Program Evaluation Checklist

Behaviour Institute Checklist for the Evaluation of Intensive Behaviour Program

The Behaviour Institute is a private agency providing applied behaviour analytical services for children with autism and their families in Ontario. The Directors are Dr. Joel Hundert and Dr. Nicole Walton-Allen who are psychologists, Board Certified Behaviour Analysts and teach at McMaster University in Ontario. ACT – Autism Community Training has the permission of the Behaviour Institute to use the following “yes/no” checklist to help parents evaluate their child’s Intensive Behavioural Intervention Program. There is a wealth of information on the website for parents to refer to:

  1. The supervisor of the child’s program has acceptable educational background, has had specific training in Applied Behaviour Analysis and has had acceptable experience that is suitable to the position that they hold.
  2. Staff receive ongoing direct supervision by qualified Behaviour Analysts that provides them with feedback on their skills.
  3. The supervision is frequent, direct and specific.
  4. The child’s ABA program is based on a direct assessment of the child’s skills. Stimulus preference is directed toward longer term goals.
  5. Goals for the child are set with parent input and reflect relevant functional areas of adjustment for the child.
  6. Goals are written in terms of measurable objectives, describing the behaviour that will occur, the conditions under which it is to occur and the criteria at which they should occur.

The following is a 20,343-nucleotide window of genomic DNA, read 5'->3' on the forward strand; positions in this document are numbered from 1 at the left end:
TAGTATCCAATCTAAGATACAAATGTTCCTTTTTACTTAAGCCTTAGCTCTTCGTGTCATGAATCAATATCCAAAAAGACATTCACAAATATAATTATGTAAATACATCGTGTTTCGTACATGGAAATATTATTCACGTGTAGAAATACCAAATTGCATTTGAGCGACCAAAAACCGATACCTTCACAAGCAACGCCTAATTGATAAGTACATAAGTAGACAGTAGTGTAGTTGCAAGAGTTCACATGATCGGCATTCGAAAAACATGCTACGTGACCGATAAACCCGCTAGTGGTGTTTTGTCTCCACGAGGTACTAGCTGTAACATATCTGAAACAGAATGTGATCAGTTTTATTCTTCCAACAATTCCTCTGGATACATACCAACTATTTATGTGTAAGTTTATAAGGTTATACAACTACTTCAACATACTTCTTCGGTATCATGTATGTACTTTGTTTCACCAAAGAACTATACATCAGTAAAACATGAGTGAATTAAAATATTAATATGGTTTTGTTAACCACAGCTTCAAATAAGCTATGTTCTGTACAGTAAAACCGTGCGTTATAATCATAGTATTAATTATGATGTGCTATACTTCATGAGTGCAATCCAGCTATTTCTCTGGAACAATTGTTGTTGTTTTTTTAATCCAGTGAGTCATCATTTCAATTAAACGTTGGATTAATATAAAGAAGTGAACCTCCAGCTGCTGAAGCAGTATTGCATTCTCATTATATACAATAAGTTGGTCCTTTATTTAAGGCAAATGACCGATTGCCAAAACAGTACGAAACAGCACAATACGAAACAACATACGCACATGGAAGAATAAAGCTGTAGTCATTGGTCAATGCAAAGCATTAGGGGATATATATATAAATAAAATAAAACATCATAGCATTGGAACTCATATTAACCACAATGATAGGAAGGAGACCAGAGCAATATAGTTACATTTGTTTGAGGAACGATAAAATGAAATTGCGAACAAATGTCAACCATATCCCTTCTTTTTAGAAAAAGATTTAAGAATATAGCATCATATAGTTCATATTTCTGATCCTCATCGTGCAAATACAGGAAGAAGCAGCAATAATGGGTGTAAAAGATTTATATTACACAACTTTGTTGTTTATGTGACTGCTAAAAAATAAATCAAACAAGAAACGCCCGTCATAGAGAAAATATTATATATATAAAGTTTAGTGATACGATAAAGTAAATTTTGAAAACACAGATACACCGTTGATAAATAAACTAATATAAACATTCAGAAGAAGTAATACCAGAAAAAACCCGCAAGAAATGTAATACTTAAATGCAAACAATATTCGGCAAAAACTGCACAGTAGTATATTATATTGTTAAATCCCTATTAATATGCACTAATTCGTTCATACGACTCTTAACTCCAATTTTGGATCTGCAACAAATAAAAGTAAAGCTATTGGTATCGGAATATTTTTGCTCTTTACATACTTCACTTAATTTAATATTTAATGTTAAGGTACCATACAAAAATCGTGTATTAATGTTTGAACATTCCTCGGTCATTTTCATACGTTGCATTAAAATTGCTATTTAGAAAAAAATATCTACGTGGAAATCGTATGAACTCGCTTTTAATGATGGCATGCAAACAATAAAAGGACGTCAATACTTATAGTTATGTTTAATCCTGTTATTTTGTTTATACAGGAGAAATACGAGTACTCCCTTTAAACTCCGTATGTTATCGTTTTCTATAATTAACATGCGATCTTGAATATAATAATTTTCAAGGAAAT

7. The program is individualized to the child’s level, interest, etc.
  8. The level of intensity of the program both in terms of the number of hours, as well as the delivery of services is appropriate to the child.
  9. The program is based on systematic teaching procedures using applied behaviour analysis.
  10. There are means in place to ensure consistency across the staff who are working with the child.
  11. There are strategies in place to probe for generalization of skills across setting, people, stimuli and over time also ways of promoting generalization.
  12. There are means to ensure coordination of the IBI services with other services this child is currently receiving.
  13. Data is routinely collected on the child’s progress and used to make program changes.
  14. Regular ‘team’ meetings are held to review the child’s progress and to make revisions.
  15. A systematic curriculum of programs in in place that is comprehensive in scope and developmental in sequence.